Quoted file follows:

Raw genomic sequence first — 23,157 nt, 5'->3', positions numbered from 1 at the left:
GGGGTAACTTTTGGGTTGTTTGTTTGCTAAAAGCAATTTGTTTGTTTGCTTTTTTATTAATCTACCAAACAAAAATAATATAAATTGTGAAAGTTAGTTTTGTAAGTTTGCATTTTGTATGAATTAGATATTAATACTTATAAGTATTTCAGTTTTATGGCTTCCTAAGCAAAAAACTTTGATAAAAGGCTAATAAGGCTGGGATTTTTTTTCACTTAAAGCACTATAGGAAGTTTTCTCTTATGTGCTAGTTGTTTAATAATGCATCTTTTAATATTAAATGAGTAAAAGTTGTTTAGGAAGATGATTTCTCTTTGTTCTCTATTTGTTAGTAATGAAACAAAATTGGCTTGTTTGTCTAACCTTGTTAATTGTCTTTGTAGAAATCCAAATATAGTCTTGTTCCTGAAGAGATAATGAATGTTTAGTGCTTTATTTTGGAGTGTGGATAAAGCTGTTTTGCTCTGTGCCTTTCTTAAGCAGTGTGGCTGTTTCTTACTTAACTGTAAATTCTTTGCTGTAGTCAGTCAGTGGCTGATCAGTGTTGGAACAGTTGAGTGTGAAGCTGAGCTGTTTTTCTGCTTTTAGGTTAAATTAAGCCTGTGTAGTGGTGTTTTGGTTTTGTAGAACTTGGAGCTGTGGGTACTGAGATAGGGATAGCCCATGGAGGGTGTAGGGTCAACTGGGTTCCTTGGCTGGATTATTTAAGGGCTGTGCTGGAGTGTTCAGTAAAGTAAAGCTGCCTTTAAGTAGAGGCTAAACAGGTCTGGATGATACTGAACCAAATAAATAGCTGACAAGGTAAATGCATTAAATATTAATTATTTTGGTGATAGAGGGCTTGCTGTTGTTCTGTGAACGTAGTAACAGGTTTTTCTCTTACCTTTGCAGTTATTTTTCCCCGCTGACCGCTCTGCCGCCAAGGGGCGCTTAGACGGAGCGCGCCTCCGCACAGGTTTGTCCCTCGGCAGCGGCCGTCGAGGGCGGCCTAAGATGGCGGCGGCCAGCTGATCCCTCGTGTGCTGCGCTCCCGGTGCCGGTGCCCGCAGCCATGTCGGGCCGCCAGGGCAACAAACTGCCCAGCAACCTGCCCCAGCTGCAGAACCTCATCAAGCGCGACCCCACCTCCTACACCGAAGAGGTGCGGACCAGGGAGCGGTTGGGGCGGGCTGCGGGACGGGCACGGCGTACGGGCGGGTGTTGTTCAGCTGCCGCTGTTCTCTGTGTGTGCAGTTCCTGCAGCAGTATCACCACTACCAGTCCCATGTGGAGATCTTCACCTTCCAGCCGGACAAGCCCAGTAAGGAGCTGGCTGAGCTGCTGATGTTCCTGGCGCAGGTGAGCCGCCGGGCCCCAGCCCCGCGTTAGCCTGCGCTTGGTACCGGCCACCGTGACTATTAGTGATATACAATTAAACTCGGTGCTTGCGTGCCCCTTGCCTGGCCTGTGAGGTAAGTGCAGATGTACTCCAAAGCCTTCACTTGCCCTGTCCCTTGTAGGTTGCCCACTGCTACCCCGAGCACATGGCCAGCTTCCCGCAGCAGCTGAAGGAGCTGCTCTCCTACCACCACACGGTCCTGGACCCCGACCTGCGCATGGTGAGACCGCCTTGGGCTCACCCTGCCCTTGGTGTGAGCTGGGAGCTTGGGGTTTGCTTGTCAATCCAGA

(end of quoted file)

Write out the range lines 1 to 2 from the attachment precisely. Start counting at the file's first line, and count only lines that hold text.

Raw genomic sequence first — 23,157 nt, 5'->3', positions numbered from 1 at the left:
GGGGTAACTTTTGGGTTGTTTGTTTGCTAAAAGCAATTTGTTTGTTTGCTTTTTTATTAATCTACCAAACAAAAATAATATAAATTGTGAAAGTTAGTTTTGTAAGTTTGCATTTTGTATGAATTAGATATTAATACTTATAAGTATTTCAGTTTTATGGCTTCCTAAGCAAAAAACTTTGATAAAAGGCTAATAAGGCTGGGATTTTTTTTCACTTAAAGCACTATAGGAAGTTTTCTCTTATGTGCTAGTTGTTTAATAATGCATCTTTTAATATTAAATGAGTAAAAGTTGTTTAGGAAGATGATTTCTCTTTGTTCTCTATTTGTTAGTAATGAAACAAAATTGGCTTGTTTGTCTAACCTTGTTAATTGTCTTTGTAGAAATCCAAATATAGTCTTGTTCCTGAAGAGATAATGAATGTTTAGTGCTTTATTTTGGAGTGTGGATAAAGCTGTTTTGCTCTGTGCCTTTCTTAAGCAGTGTGGCTGTTTCTTACTTAACTGTAAATTCTTTGCTGTAGTCAGTCAGTGGCTGATCAGTGTTGGAACAGTTGAGTGTGAAGCTGAGCTGTTTTTCTGCTTTTAGGTTAAATTAAGCCTGTGTAGTGGTGTTTTGGTTTTGTAGAACTTGGAGCTGTGGGTACTGAGATAGGGATAGCCCATGGAGGGTGTAGGGTCAACTGGGTTCCTTGGCTGGATTATTTAAGGGCTGTGCTGGAGTGTTCAGTAAAGTAAAGCTGCCTTTAAGTAGAGGCTAAACAGGTCTGGATGATACTGAACCAAATAAATAGCTGACAAGGTAAATGCATTAAATATTAATTATTTTGGTGATAGAGGGCTTGCTGTTGTTCTGTGAACGTAGTAACAGGTTTTTCTCTTACCTTTGCAGTTATTTTTCCCCGCTGACCGCTCTGCCGCCAAGGGGCGCTTAGACGGAGCGCGCCTCCGCACAGGTTTGTCCCTCGGCAGCGGCCGTCGAGGGCGGCCTAAGATGGCGGCGGCCAGCTGATCCCTCGTGTGCTGCGCTCCCGGTGCCGGTGCCCGCAGCCATGTCGGGCCGCCAGGGCAACAAACTGCCCAGCAACCTGCCCCAGCTGCAGAACCTCATCAAGCGCGACCCCACCTCCTACACCGAAGAGGTGCGGACCAGGGAGCGGTTGGGGCGGGCTGCGGGACGGGCACGGCGTACGGGCGGGTGTTGTTCAGCTGCCGCTGTTCTCTGTGTGTGCAGTTCCTGCAGCAGTATCACCACTACCAGTCCCATGTGGAGATCTTCACCTTCCAGCCGGACAAGCCCAGTAAGGAGCTGGCTGAGCTGCTGATGTTCCTGGCGCAGGTGAGCCGCCGGGCCCCAGCCCCGCGTTAGCCTGCGCTTGGTACCGGCCACCGTGACTATTAGTGATATACAATTAAACTCGGTGCTTGCGTGCCCCTTGCCTGGCCTGTGAGGTAAGTGCAGATGTACTCCAAAGCCTTCACTTGCCCTGTCCCTTGTAGGTTGCCCACTGCTACCCCGAGCACATGGCCAGCTTCCCGCAGCAGCTGAAGGAGCTGCTCTCCTACCACCACACGGTCCTGGACCCCGACCTGCGCATGGTGAGACCGCCTTGGGCTCACCCTGCCCTTGGTGTGAGCTGGGAGCTTGGGGTTTGCTTGTCAATCCAGA